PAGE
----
The Federal Trade Commission, in a widely anticipated move, has voted in favor of an antitrust suit against Intel Corp, alleging that the chip-making giant has misused its monopoly power to cement its dominance over the microprocessor market. The FTC staged a vote on Monday, which ended three-to-one in favor of initiating legal action against […]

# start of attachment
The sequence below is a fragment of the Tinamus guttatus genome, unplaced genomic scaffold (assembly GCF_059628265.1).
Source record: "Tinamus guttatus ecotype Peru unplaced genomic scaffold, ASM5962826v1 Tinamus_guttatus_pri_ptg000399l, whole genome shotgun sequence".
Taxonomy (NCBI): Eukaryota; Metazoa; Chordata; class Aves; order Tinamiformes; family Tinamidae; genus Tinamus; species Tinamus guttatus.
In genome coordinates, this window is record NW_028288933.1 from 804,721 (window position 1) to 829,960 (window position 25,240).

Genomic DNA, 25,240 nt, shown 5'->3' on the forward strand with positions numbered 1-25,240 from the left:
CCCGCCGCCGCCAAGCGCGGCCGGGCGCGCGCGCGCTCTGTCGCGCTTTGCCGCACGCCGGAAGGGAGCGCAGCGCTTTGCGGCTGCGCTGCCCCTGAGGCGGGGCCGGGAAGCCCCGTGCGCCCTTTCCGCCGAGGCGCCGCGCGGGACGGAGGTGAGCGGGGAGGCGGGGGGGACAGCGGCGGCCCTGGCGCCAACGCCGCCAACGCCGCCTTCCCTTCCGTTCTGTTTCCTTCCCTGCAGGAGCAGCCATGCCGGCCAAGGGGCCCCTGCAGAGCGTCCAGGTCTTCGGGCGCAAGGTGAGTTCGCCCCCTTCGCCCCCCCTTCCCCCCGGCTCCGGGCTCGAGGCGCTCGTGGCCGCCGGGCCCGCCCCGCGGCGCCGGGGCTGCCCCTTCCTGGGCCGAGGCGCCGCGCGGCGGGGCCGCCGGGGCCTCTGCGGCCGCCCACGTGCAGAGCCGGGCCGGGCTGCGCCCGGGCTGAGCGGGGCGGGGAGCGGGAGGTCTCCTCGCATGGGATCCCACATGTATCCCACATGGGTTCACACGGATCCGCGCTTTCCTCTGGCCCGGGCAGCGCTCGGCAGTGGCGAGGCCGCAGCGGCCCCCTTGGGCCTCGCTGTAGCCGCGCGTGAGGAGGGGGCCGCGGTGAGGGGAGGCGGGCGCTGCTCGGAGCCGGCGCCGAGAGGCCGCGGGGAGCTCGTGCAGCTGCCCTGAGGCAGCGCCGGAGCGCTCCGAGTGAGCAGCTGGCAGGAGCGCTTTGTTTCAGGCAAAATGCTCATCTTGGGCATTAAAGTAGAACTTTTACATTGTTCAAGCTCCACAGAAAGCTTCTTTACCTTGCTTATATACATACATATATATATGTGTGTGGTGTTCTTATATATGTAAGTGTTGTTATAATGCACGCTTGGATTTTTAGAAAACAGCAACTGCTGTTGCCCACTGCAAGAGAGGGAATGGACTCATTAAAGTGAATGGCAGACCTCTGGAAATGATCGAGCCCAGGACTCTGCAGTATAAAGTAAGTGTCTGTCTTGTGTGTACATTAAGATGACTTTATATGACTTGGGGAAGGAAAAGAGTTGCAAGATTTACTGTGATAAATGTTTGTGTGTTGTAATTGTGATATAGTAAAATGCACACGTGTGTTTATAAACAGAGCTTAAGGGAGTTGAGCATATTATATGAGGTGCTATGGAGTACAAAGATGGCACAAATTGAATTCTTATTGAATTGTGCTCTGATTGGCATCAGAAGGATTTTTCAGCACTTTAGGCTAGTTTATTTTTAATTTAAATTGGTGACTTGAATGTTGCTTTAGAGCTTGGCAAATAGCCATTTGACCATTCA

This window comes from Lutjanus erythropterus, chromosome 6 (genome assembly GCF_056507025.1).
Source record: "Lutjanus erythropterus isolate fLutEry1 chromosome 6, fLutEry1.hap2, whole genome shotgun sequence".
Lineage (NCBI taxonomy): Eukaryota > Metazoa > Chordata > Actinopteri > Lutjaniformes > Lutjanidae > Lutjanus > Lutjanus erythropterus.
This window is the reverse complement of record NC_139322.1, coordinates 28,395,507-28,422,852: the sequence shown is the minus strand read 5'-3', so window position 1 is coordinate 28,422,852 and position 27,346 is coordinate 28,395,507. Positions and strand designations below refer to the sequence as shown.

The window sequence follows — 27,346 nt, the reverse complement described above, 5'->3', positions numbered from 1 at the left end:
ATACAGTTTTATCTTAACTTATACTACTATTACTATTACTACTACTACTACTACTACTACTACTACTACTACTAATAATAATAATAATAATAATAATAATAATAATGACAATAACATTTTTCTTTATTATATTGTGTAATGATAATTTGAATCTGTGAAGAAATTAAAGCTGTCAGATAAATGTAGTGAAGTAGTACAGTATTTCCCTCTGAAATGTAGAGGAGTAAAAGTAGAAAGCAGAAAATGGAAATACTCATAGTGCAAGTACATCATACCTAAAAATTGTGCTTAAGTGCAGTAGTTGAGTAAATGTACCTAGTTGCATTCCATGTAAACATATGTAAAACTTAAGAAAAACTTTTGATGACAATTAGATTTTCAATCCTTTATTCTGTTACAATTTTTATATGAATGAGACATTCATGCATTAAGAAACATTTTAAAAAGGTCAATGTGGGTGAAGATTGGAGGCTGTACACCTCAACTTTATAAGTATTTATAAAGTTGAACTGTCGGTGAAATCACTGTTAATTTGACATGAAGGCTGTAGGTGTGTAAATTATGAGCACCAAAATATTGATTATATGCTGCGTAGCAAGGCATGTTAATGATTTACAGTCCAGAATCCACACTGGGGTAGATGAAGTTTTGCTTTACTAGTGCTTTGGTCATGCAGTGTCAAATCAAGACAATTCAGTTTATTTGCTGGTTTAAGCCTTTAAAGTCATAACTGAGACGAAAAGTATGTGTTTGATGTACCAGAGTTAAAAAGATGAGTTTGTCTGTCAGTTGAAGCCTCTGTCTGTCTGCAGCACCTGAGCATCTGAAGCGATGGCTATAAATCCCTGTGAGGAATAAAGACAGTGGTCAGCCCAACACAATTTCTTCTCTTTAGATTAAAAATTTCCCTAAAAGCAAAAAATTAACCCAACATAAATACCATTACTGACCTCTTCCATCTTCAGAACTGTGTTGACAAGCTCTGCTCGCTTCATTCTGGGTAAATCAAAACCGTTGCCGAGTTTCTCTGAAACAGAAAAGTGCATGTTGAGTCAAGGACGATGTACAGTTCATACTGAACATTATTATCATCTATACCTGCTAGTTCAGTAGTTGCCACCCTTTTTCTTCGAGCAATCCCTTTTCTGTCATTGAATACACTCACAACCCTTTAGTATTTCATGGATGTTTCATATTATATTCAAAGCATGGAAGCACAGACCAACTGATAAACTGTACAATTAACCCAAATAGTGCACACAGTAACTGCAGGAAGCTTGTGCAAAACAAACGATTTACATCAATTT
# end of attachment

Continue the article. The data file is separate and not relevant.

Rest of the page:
The Federal Trade Commission, in a widely anticipated move, has voted in favor of an antitrust suit against Intel Corp, alleging that the chip-making giant has misused its monopoly power to cement its dominance over the microprocessor market. The FTC staged a vote on Monday, which ended three-to-one in favor of initiating legal action against the Santa Clara-based company, with Commissioner Orson Swindle the lone dissenter. The FTC alleged that Intel illegally used its market power when it denied three of its customers continuing access to technical information necessary to develop computer systems based on Intel microprocessors, and took other steps to punish them for refusing to license key patents on Intel’s terms. The FTC complaint contends that when the three companies in question – Digital Equipment Corp, Intergraph Corp and Compaq Computer Corp – sought to enforce their own microprocessor patents against Intel or other computer companies who buy Intel products, Intel retaliated by cutting off the necessary technical information and threatening to cut off the supply of microprocessors. Innovation is critical to economic progress, and patents play a crucial role in encouraging that innovation, said William Baer, Director of the FTC’s Bureau of Competition, in an official statement. As a monopolist, Intel can compete by producing better, cheaper and more attractive products. It cannot act to cement its monopoly power by preventing other firms from challenging its dominance. Intel has acted illegally. It has used its monopoly power to impede innovation and stifle competition, Baer said. The FTC alleges that by its actions in at least three separate instances, Intel sought to injure a customer until that customer surrendered the patent licenses Intel desired. The scope of the case and the remedial actions sought are limited, though. The FTC is seeking a notice of contemplated relief that would prevent Intel from repeating the kind of conduct it has engaged in with respect to Digital, Intergraph, and Compaq: using the threat of a discriminatory cut-off of products or technical information to force customers to license or sell their intellectual property to Intel. The FTC is seeking an order that would leave Intel free to change customer’s access to products and technology when it has legitimate business reasons, but would restrict it from attempting to coerce the licensing or sale of property. The case will be heard by an FTC judge, who will have a year to decide the case. Appeals can then be made to a Federal Court of Appeals. The FTC is expected to ask for a fall hearing date. Intergraph, which had previously filed its own antitrust suit against Intel and was awarded a preliminary injunction, issued a statement applauding the fact that FTC investigators apparently believe our concerns reflect a broad threat to the computer industry. Intel, for its part, issued a statement that contended that the FTC’s action is based upon a mistaken interpretation of the law and the facts. Intel also said that the decision is an attempt to assert a new legal theory under antitrust law. It intends to defend itself through the administrative complaint process and, if necessary, appeal to a federal court. It said that it believed ultimately that process will conclude that our actions are lawful. Intel shares responded well to the news, slipping just $0.50 to $69.3125.